HARARE, May 22 (Reuters) - Hundreds of illegal settlers invaded sugar estates owned by the Zimbabwe units of South Africa’s Tongaat Hullett this week, but production was not affected, government and company officials said on Thursday.
Lands and Resettlement Minister Douglas Mombeshora said police were removing about 600 families who had moved onto sugar estates owned by Tongaat’s Hippo Valley Estates and Triangle Sugar in southern Zimbabwe.
“We do not allow that. This is why police have moved in quickly to put an end to the invasions,” Mombeshora told Reuters.
The southern African country made world headlines in 2000 when thousands of invaders occupied white-owned farms with the blessing of President Robert Mugabe’s ZANU-PF party, leading to a collapse of commercial agriculture.
A spokeswoman for the two Tongaat estates, Adelaide Chikunguru-Musvovi said “the matter is being dealt with appropriately by authorities and operations are continuing as normal.”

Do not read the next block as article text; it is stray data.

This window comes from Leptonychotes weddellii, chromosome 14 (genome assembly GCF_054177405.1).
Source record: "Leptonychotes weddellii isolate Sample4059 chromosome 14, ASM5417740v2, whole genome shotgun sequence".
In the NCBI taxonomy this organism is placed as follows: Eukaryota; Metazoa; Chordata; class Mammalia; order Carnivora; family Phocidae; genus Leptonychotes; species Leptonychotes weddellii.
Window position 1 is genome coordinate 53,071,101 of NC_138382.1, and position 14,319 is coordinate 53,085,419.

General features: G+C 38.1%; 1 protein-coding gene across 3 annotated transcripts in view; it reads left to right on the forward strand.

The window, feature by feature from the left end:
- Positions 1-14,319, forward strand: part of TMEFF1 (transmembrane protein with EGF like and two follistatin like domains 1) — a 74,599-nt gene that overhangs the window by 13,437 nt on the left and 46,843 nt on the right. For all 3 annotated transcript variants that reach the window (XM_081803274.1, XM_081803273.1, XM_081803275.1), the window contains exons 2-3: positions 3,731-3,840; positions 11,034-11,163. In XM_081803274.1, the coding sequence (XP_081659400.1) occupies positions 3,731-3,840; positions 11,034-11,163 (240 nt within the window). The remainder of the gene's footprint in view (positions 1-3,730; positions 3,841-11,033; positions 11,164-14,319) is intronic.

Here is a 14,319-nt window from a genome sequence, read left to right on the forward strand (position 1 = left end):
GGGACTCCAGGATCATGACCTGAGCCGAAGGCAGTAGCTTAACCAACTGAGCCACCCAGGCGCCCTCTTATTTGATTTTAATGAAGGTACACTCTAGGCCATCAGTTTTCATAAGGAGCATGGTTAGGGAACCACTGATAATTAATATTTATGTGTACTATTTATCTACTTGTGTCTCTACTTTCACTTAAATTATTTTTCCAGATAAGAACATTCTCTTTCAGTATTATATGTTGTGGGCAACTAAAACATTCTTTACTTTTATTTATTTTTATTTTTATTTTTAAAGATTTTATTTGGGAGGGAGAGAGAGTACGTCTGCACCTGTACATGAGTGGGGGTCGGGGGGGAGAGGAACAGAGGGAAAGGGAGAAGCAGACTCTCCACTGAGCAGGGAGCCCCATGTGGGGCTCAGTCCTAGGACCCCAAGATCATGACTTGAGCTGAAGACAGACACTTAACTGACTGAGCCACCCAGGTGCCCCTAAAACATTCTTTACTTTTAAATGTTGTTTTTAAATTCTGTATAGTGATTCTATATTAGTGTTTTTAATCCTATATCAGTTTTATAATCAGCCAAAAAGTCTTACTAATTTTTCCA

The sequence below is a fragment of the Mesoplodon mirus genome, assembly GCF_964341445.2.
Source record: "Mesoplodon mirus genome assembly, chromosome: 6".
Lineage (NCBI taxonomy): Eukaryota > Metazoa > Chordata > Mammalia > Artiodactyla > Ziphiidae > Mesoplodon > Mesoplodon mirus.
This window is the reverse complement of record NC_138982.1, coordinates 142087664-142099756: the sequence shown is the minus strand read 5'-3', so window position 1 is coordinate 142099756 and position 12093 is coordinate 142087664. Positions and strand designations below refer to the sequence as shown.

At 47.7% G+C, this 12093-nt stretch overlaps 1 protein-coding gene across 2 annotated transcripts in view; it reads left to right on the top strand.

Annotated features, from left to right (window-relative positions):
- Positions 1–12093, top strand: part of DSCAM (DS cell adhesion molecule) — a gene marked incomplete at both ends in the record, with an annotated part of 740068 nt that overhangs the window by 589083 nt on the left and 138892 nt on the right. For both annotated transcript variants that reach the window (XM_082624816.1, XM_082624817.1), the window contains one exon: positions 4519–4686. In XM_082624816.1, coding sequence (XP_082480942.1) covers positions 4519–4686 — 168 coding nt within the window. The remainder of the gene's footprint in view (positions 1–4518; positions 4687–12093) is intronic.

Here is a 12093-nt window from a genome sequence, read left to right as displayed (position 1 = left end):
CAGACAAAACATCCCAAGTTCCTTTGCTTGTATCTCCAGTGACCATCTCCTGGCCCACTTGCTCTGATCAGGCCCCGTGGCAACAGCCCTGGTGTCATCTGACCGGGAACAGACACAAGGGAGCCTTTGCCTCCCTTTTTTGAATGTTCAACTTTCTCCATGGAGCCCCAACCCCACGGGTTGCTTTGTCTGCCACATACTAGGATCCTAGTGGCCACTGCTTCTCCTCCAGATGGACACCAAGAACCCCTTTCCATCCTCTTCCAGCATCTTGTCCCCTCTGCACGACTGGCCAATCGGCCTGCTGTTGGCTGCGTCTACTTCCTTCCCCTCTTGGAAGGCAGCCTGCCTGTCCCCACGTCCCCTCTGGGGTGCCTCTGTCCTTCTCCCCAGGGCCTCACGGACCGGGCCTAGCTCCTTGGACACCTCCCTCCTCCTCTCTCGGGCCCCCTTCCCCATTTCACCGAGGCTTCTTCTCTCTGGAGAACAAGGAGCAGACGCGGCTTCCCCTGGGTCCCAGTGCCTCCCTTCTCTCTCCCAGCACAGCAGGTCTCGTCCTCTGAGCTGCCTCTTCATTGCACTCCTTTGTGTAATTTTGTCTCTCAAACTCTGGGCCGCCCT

Triangle is wholly-owned by Tongaat, which also has a 50.3 percent stake in Hippo Valley.
The two estates’ sugar mills have a combined milling capacity to crush nearly 5 million tonnes of cane annually and produce over 640,000 tonnes of sugar. Their refining capacity is 140,000 tonnes per annum.
In October 2012, the government gave Hippo Valley and Triangle two weeks to submit a plan detailing how the companies planned to sell 51 percent of their shares to locals under Mugabe’s black empowerment drive, or face forcible seizure.
The government has not followed through on the ultimatum.
Tongaat’s estates in Zimbabwe have contracted about 700 black farmers who supplied 850,000 tonnes of cane in the half year to September 2013. Plans are underway to contract another 600 farmers. (Reporting by MacDonald Dzirutwe; Editing by Stella Mapenzauswa)